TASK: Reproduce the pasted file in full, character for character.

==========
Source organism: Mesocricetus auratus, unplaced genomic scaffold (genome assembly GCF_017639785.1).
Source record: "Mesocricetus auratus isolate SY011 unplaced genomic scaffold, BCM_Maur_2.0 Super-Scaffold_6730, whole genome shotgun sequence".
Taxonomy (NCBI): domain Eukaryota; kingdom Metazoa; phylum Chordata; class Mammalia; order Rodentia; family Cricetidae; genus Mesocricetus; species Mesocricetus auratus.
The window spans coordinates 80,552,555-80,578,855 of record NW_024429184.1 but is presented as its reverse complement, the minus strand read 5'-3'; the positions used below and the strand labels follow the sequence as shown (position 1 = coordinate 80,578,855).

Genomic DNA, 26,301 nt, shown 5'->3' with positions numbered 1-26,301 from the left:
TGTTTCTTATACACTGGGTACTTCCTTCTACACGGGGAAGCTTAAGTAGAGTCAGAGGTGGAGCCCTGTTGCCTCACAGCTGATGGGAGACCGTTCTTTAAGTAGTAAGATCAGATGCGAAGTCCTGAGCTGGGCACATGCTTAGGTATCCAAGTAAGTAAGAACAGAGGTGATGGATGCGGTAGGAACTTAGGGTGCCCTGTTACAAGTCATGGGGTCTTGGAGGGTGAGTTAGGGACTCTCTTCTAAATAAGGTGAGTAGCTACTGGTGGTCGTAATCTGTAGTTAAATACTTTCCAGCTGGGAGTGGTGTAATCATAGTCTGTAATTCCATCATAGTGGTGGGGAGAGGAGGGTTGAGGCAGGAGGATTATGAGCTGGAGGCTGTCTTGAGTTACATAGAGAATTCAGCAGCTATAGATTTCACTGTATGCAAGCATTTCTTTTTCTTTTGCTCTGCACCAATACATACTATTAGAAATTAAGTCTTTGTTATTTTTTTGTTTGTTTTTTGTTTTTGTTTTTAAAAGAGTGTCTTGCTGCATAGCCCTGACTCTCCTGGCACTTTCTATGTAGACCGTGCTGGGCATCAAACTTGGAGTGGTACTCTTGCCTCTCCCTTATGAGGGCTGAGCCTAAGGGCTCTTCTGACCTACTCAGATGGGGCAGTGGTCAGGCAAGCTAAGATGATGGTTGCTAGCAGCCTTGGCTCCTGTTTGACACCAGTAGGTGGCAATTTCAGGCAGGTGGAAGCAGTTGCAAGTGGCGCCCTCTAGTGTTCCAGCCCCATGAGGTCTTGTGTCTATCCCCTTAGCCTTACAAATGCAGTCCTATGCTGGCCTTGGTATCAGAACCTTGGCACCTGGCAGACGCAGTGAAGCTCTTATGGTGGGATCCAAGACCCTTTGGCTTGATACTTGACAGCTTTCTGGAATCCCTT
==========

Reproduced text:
Source organism: Mesocricetus auratus, unplaced genomic scaffold (genome assembly GCF_017639785.1).
Source record: "Mesocricetus auratus isolate SY011 unplaced genomic scaffold, BCM_Maur_2.0 Super-Scaffold_6730, whole genome shotgun sequence".
Taxonomy (NCBI): domain Eukaryota; kingdom Metazoa; phylum Chordata; class Mammalia; order Rodentia; family Cricetidae; genus Mesocricetus; species Mesocricetus auratus.
The window spans coordinates 80,552,555-80,578,855 of record NW_024429184.1 but is presented as its reverse complement, the minus strand read 5'-3'; the positions used below and the strand labels follow the sequence as shown (position 1 = coordinate 80,578,855).

Genomic DNA, 26,301 nt, shown 5'->3' with positions numbered 1-26,301 from the left:
TGTTTCTTATACACTGGGTACTTCCTTCTACACGGGGAAGCTTAAGTAGAGTCAGAGGTGGAGCCCTGTTGCCTCACAGCTGATGGGAGACCGTTCTTTAAGTAGTAAGATCAGATGCGAAGTCCTGAGCTGGGCACATGCTTAGGTATCCAAGTAAGTAAGAACAGAGGTGATGGATGCGGTAGGAACTTAGGGTGCCCTGTTACAAGTCATGGGGTCTTGGAGGGTGAGTTAGGGACTCTCTTCTAAATAAGGTGAGTAGCTACTGGTGGTCGTAATCTGTAGTTAAATACTTTCCAGCTGGGAGTGGTGTAATCATAGTCTGTAATTCCATCATAGTGGTGGGGAGAGGAGGGTTGAGGCAGGAGGATTATGAGCTGGAGGCTGTCTTGAGTTACATAGAGAATTCAGCAGCTATAGATTTCACTGTATGCAAGCATTTCTTTTTCTTTTGCTCTGCACCAATACATACTATTAGAAATTAAGTCTTTGTTATTTTTTTGTTTGTTTTTTGTTTTTGTTTTTAAAAGAGTGTCTTGCTGCATAGCCCTGACTCTCCTGGCACTTTCTATGTAGACCGTGCTGGGCATCAAACTTGGAGTGGTACTCTTGCCTCTCCCTTATGAGGGCTGAGCCTAAGGGCTCTTCTGACCTACTCAGATGGGGCAGTGGTCAGGCAAGCTAAGATGATGGTTGCTAGCAGCCTTGGCTCCTGTTTGACACCAGTAGGTGGCAATTTCAGGCAGGTGGAAGCAGTTGCAAGTGGCGCCCTCTAGTGTTCCAGCCCCATGAGGTCTTGTGTCTATCCCCTTAGCCTTACAAATGCAGTCCTATGCTGGCCTTGGTATCAGAACCTTGGCACCTGGCAGACGCAGTGAAGCTCTTATGGTGGGATCCAAGACCCTTTGGCTTGATACTTGACAGCTTTCTGGAATCCCTT